Ancient Monuments

History on the Ground

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Bowl barrow 50m north-west of footbridge: one of three round barrows on Shelley Common

A Scheduled Monument in Ongar, Essex

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Latitude: 51.7232 / 51°43'23"N

Longitude: 0.2389 / 0°14'20"E

OS Eastings: 554742.11168

OS Northings: 205092.965186

OS Grid: TL547050

Mapcode National: GBR MGL.TFP

Mapcode Global: VHHMH.3Y5C

Entry Name: Bowl barrow 50m north-west of footbridge: one of three round barrows on Shelley Common

Scheduled Date: 24 February 1955

Last Amended: 28 July 1992

Source: Historic England

Source ID: 1009244

English Heritage Legacy ID: 20659

County: Essex

Civil Parish: Ongar

Traditional County: Essex

Lieutenancy Area (Ceremonial County): Essex

Church of England Parish: Chipping Ongar with Shelley

Church of England Diocese: Chelmsford


The monument includes a bowl barrow situated on the flood plain of Cripsey
Brook, 700m west of Shelley Church. It is visible as an earthen mound which
measures 7m in diameter and c.0.3m in height. Although no longer visible at
ground level, a ditch, from which material was excavated during the
construction of the monument, surrounds the mound. This has become infilled
over the years but survives as a buried feature c.2m wide.

The site of the monument is shown on the attached map extract.
It includes a 2 metre boundary around the archaeological features,
considered to be essential for the monument's support and preservation.

Source: Historic England

Reasons for Scheduling

Bowl barrows, the most numerous form of round barrow, are funerary monuments
dating from the Late Neolithic period to the Late Bronze Age, with most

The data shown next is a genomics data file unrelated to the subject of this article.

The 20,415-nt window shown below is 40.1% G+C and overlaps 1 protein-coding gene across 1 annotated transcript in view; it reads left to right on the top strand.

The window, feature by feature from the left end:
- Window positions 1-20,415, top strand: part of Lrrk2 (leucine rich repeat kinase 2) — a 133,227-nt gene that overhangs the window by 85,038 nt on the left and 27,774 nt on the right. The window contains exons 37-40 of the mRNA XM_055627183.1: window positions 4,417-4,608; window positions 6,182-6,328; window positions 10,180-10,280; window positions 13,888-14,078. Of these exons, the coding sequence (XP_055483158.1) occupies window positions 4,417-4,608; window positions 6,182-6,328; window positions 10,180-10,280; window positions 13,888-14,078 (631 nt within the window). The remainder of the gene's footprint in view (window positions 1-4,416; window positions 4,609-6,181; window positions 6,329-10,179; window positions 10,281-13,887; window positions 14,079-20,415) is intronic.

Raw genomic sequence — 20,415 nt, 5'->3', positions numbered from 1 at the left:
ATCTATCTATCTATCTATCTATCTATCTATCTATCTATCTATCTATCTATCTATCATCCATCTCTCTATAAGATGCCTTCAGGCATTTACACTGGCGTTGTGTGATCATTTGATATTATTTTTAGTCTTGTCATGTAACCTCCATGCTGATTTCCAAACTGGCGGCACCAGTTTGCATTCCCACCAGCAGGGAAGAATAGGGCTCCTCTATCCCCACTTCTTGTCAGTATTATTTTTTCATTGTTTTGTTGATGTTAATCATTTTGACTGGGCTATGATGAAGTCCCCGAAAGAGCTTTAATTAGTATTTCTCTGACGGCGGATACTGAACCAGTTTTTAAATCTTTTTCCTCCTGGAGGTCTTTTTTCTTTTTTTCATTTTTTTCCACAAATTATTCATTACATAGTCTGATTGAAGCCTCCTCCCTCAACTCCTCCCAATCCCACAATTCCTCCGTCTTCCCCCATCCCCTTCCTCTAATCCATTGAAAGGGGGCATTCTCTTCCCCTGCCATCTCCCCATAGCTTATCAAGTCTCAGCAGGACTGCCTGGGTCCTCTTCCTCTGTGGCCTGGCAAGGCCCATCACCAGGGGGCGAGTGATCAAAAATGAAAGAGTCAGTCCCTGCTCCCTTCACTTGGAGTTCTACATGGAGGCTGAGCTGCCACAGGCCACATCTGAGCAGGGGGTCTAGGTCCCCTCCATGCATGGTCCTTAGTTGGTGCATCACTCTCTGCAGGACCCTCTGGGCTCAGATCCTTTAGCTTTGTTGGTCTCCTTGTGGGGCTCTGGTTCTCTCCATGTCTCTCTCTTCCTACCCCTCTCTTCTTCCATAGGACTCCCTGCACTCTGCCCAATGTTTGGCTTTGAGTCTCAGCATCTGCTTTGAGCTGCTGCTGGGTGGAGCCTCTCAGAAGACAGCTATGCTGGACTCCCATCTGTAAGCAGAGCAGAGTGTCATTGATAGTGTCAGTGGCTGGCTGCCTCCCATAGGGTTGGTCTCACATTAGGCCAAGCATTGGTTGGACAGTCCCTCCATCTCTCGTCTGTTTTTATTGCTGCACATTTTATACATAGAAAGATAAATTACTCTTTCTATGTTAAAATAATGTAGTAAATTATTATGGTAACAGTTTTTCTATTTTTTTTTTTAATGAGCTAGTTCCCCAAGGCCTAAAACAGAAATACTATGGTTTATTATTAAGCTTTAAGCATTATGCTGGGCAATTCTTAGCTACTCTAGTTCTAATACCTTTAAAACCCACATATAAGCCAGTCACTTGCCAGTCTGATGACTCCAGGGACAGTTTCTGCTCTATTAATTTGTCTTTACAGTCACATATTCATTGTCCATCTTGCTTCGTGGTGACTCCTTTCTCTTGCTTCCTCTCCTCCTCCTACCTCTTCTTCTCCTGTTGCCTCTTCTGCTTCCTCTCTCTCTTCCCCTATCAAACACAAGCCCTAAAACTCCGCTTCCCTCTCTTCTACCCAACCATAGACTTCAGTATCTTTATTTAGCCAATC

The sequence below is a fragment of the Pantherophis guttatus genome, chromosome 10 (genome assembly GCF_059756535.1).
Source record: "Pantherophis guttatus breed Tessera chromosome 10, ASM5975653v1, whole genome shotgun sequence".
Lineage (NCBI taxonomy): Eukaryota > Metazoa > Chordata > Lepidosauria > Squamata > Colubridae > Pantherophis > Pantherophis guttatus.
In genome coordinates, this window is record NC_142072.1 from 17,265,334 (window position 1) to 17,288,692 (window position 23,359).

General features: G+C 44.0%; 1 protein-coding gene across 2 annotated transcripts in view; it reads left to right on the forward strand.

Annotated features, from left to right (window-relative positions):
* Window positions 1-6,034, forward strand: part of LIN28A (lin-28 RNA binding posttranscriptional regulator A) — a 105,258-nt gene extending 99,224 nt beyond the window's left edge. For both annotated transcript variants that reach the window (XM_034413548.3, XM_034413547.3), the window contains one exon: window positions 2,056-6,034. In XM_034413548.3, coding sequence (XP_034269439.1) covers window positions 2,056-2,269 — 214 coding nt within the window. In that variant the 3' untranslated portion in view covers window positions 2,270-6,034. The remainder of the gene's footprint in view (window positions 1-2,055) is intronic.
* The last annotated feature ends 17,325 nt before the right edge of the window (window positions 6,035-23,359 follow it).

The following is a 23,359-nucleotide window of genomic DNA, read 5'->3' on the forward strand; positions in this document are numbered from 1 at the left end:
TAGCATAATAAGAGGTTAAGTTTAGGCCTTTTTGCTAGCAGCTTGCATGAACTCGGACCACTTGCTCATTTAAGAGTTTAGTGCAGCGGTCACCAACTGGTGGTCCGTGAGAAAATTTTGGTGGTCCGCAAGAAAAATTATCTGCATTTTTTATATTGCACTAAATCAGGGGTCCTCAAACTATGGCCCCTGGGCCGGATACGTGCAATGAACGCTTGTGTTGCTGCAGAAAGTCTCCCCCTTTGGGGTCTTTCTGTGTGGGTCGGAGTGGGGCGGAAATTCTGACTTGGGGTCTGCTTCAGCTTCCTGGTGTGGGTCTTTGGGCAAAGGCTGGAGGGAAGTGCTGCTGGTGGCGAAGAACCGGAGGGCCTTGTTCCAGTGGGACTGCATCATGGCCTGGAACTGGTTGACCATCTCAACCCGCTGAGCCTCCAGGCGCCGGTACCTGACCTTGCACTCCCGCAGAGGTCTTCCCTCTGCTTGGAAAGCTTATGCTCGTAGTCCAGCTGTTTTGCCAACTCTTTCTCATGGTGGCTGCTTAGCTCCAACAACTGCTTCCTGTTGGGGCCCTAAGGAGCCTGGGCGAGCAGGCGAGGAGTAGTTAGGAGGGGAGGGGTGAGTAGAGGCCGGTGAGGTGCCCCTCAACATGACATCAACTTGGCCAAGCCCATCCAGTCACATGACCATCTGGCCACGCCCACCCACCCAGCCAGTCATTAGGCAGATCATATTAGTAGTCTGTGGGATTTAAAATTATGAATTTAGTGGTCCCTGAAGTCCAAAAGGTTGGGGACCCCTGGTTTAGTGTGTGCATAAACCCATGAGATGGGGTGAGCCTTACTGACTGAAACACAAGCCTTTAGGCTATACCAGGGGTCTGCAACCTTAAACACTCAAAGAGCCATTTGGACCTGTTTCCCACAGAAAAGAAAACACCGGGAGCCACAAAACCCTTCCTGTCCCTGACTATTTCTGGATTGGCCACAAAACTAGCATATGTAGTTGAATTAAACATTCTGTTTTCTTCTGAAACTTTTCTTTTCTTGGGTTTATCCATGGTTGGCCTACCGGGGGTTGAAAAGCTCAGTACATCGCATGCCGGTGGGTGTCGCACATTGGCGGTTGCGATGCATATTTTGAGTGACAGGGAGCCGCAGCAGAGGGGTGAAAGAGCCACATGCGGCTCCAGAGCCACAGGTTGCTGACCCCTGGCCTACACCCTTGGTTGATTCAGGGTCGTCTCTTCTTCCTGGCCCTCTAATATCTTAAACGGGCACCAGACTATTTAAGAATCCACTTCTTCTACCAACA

examples belonging to the period 2400-1500 BC. They were constructed as
earthen or rubble mounds, sometimes ditched, which covered single or multiple
burials. They occur either in isolation or grouped as cemeteries and often
acted as a focus for burials in later periods. Often superficially similar,
although differing widely in size, they exhibit regional variations in form
and a diversity of burial practices. There are over 10,000 surviving bowl
barrows recorded nationally (many more have already been destroyed), occurring
across most of lowland Britain. Often occupying prominent locations, they are
a major historic element in the modern landscape and their considerable
variation of form and longevity as a monument type provide important
information on the diversity of beliefs and social organisations amongst early
prehistoric communities. They are particularly representative of their period
and a substantial proportion of surviving examples are considered worthy of

The bowl barrow 50m north-west of the footbridge on Shelley Common is well
preserved and therefore will retain archaeological information and
environmental evidence relating to the monument and the landscape in which it
was constructed. Two other barrows survive on Shelley Common and are situated
a short distance to the north. As a group these provide a valuable insight
into the nature and intensity of Bronze Age occupation in this area.

Source: Historic England


Information from SMR (NO 141),

Source: Historic England

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